Hi Delphine,

On 2 March 2018 at 15:37, Delphine Demange <delphine.dema...@irisa.fr>

> Hi,
> I'd like to understand better the meaning of the "writes" annotation in
> recent versions of Why3 (I'm running Why3 platform, version 0.87.3)
> So far, I understand that :
> 1) on a val, a writes annotation specifies the effect of the val on its
> (mutable) arguments.

Correct. Both on mutable arguments and external mutable variables.

> 2) on a val, not using any writes annotation means that the val function
> *doesn't modify* its arguments. Not writing any writes is the same as
> saying writes { } :  it has no visible effect.


> 3) on a let function, it's absence / presence is not so important : why3
> can infer the effect of the let, even if the let doesn't have any writes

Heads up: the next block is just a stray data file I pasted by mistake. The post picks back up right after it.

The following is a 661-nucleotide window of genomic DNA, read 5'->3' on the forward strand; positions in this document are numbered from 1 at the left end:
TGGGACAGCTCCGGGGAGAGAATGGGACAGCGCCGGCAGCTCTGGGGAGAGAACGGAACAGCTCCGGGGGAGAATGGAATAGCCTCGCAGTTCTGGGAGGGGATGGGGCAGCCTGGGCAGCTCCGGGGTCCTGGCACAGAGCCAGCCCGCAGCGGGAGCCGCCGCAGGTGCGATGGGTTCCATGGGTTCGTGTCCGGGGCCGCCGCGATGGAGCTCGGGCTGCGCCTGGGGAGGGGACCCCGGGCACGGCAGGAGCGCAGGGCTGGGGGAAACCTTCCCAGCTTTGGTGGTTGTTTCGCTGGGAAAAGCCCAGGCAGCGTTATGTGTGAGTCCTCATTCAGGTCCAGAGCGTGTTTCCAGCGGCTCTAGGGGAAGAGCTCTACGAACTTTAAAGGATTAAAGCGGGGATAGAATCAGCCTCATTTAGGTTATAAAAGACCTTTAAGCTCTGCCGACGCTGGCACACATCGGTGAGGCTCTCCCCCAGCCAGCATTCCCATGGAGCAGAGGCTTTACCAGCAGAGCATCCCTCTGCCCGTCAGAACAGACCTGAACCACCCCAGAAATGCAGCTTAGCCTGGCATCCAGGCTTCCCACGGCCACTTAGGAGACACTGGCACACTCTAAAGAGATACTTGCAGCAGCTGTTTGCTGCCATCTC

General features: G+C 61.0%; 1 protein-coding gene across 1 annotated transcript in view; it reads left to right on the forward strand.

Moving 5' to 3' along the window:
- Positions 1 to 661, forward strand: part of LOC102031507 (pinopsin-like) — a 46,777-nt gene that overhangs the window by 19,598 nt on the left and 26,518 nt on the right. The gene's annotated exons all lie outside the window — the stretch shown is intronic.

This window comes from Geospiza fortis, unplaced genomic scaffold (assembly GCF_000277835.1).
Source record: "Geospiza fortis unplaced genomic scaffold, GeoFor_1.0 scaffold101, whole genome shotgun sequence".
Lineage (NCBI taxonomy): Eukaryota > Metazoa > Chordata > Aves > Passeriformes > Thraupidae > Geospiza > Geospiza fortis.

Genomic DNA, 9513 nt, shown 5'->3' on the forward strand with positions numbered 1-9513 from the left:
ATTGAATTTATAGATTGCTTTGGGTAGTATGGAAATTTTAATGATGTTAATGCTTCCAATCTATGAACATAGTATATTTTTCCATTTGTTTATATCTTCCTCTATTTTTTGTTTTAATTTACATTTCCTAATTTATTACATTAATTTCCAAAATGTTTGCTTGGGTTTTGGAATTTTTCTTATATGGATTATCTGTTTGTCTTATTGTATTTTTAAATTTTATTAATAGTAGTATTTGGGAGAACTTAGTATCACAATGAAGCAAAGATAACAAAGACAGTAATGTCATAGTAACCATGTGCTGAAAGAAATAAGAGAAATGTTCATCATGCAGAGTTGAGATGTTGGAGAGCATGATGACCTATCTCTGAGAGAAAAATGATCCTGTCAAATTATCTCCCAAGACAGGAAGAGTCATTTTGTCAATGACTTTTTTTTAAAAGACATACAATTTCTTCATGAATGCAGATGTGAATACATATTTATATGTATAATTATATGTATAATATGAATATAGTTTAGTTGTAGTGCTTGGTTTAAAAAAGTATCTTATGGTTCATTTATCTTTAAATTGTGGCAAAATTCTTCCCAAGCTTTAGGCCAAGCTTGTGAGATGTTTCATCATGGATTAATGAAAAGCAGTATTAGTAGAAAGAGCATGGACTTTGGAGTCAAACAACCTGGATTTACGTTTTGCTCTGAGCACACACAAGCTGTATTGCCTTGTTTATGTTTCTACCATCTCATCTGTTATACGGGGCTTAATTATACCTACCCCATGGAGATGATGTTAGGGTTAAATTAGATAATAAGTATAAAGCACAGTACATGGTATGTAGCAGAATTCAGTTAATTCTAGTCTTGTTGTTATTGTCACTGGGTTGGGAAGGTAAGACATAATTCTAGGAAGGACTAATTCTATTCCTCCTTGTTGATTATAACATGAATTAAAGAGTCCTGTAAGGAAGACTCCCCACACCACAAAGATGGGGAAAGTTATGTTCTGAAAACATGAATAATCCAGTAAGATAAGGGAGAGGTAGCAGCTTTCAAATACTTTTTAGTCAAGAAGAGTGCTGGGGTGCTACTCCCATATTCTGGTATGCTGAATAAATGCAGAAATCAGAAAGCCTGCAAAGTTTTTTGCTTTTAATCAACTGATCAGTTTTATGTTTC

> annotation, or have incomplete writes annotations.

Correct. Though, if a "write" effect is given, why3 should warn you if it
is not the same as the inferred one.

> Do I understand it correctly?
> Could you point me to some document explaining that kind of considerations?

To my knowledge, there is no such document atm and we should start writing

> I find item 2) surprising.
> At first, I was expecting that not specifying the effect would be like not
> specifying the ensures, i.e. everything can happen, and we don't know
> anything about the val.

This would make sense for mutable arguments but not for external mutable
variables (how should we choose which ones get havoc'd?). Though I agree
that the current semantics is not the safest by default, and your idea is
worth adopting, if we find a reasonable "pessimist" footprint for external

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